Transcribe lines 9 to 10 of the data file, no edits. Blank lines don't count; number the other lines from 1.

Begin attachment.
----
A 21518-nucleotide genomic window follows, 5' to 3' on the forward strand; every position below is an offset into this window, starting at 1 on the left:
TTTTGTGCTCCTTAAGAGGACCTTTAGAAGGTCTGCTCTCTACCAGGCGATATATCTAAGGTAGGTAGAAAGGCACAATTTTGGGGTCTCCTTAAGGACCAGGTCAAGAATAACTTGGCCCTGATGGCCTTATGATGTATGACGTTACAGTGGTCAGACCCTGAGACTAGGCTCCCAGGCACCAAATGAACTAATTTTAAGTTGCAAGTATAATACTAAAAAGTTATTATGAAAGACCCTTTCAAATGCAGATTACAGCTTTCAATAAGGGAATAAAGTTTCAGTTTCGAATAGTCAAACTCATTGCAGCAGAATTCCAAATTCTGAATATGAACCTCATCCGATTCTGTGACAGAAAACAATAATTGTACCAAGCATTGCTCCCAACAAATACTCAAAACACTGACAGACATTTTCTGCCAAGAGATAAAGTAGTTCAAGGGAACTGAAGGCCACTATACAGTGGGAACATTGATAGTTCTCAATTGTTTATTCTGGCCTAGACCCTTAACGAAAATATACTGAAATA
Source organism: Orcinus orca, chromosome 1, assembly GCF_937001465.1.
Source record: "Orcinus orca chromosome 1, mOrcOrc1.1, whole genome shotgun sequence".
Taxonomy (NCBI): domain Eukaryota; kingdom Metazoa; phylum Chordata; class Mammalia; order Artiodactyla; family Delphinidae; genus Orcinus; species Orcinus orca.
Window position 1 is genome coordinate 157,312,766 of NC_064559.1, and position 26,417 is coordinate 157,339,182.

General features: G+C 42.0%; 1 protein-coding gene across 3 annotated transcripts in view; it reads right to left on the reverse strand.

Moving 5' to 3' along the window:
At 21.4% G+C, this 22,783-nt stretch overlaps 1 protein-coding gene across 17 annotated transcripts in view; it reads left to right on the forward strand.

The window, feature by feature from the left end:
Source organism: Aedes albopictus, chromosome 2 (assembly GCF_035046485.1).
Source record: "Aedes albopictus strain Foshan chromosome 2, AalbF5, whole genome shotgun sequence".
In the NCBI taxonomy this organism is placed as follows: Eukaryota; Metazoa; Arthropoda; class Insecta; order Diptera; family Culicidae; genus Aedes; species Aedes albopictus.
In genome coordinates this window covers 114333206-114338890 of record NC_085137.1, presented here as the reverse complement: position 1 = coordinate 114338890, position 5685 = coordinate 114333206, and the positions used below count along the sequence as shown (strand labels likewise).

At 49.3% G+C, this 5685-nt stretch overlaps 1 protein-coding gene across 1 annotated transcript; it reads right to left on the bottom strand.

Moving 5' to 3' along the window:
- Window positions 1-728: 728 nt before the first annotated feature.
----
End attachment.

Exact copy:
At 21.4% G+C, this 22,783-nt stretch overlaps 1 protein-coding gene across 17 annotated transcripts in view; it reads left to right on the forward strand.

The window, feature by feature from the left end: